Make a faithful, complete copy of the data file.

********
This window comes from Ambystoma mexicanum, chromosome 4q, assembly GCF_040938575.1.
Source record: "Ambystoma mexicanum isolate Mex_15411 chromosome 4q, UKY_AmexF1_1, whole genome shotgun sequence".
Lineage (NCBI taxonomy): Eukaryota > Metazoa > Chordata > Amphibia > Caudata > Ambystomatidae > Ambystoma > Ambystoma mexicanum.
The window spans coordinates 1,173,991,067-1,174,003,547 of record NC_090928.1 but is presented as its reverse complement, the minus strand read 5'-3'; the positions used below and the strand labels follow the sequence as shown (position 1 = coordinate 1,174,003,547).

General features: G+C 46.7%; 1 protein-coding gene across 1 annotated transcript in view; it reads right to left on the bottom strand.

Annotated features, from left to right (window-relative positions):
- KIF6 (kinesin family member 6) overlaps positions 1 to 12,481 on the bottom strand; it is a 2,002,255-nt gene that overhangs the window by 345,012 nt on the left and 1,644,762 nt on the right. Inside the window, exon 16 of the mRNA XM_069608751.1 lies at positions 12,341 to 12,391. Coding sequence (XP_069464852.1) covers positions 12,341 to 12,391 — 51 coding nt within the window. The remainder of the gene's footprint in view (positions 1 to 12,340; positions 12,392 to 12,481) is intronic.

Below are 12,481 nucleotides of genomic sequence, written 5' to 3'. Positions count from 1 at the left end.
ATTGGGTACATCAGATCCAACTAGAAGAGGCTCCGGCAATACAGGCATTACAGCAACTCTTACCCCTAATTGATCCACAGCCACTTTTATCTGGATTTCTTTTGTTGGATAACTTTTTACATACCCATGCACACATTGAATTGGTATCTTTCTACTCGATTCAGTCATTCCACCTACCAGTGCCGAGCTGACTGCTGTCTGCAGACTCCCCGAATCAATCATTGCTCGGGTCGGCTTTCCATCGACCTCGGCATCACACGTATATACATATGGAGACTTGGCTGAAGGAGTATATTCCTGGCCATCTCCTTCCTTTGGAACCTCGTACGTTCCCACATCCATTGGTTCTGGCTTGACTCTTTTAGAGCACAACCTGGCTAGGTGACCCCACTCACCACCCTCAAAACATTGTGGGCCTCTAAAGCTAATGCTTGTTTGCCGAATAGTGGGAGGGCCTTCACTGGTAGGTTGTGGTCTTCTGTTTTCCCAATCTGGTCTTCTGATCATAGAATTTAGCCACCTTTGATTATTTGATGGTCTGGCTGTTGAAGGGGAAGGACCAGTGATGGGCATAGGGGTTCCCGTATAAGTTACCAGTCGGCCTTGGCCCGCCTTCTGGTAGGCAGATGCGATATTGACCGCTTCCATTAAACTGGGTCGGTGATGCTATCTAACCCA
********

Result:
This window comes from Ambystoma mexicanum, chromosome 4q, assembly GCF_040938575.1.
Source record: "Ambystoma mexicanum isolate Mex_15411 chromosome 4q, UKY_AmexF1_1, whole genome shotgun sequence".
Lineage (NCBI taxonomy): Eukaryota > Metazoa > Chordata > Amphibia > Caudata > Ambystomatidae > Ambystoma > Ambystoma mexicanum.
The window spans coordinates 1,173,991,067-1,174,003,547 of record NC_090928.1 but is presented as its reverse complement, the minus strand read 5'-3'; the positions used below and the strand labels follow the sequence as shown (position 1 = coordinate 1,174,003,547).

General features: G+C 46.7%; 1 protein-coding gene across 1 annotated transcript in view; it reads right to left on the bottom strand.

Annotated features, from left to right (window-relative positions):
- KIF6 (kinesin family member 6) overlaps positions 1 to 12,481 on the bottom strand; it is a 2,002,255-nt gene that overhangs the window by 345,012 nt on the left and 1,644,762 nt on the right. Inside the window, exon 16 of the mRNA XM_069608751.1 lies at positions 12,341 to 12,391. Coding sequence (XP_069464852.1) covers positions 12,341 to 12,391 — 51 coding nt within the window. The remainder of the gene's footprint in view (positions 1 to 12,340; positions 12,392 to 12,481) is intronic.

Below are 12,481 nucleotides of genomic sequence, written 5' to 3'. Positions count from 1 at the left end.
ATTGGGTACATCAGATCCAACTAGAAGAGGCTCCGGCAATACAGGCATTACAGCAACTCTTACCCCTAATTGATCCACAGCCACTTTTATCTGGATTTCTTTTGTTGGATAACTTTTTACATACCCATGCACACATTGAATTGGTATCTTTCTACTCGATTCAGTCATTCCACCTACCAGTGCCGAGCTGACTGCTGTCTGCAGACTCCCCGAATCAATCATTGCTCGGGTCGGCTTTCCATCGACCTCGGCATCACACGTATATACATATGGAGACTTGGCTGAAGGAGTATATTCCTGGCCATCTCCTTCCTTTGGAACCTCGTACGTTCCCACATCCATTGGTTCTGGCTTGACTCTTTTAGAGCACAACCTGGCTAGGTGACCCCACTCACCACCCTCAAAACATTGTGGGCCTCTAAAGCTAATGCTTGTTTGCCGAATAGTGGGAGGGCCTTCACTGGTAGGTTGTGGTCTTCTGTTTTCCCAATCTGGTCTTCTGATCATAGAATTTAGCCACCTTTGATTATTTGATGGTCTGGCTGTTGAAGGGGAAGGACCAGTGATGGGCATAGGGGTTCCCGTATAAGTTACCAGTCGGCCTTGGCCCGCCTTCTGGTAGGCAGATGCGATATTGACCGCTTCCATTAAACTGGGTCGGTGATGCTATCTAACCCA